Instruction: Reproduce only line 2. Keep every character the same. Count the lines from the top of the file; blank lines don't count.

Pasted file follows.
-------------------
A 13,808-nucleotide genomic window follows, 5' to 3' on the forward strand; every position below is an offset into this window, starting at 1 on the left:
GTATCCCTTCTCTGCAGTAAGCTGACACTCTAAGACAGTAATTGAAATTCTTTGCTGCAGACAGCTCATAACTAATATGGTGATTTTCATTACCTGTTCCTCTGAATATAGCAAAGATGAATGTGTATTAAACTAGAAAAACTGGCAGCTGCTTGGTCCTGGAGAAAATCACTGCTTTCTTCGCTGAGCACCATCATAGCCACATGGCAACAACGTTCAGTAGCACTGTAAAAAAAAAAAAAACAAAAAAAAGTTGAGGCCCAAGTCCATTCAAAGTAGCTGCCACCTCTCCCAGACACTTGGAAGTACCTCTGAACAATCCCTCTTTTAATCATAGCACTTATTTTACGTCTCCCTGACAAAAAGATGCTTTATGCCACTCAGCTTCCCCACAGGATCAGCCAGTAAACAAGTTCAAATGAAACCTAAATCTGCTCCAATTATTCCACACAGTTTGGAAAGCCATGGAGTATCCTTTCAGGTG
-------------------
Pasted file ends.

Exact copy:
GTATCCCTTCTCTGCAGTAAGCTGACACTCTAAGACAGTAATTGAAATTCTTTGCTGCAGACAGCTCATAACTAATATGGTGATTTTCATTACCTGTTCCTCTGAATATAGCAAAGATGAATGTGTATTAAACTAGAAAAACTGGCAGCTGCTTGGTCCTGGAGAAAATCACTGCTTTCTTCGCTGAGCACCATCATAGCCACATGGCAACAACGTTCAGTAGCACTGTAAAAAAAAAAAAAACAAAAAAAAGTTGAGGCCCAAGTCCATTCAAAGTAGCTGCCACCTCTCCCAGACACTTGGAAGTACCTCTGAACAATCCCTCTTTTAATCATAGCACTTATTTTACGTCTCCCTGACAAAAAGATGCTTTATGCCACTCAGCTTCCCCACAGGATCAGCCAGTAAACAAGTTCAAATGAAACCTAAATCTGCTCCAATTATTCCACACAGTTTGGAAAGCCATGGAGTATCCTTTCAGGTG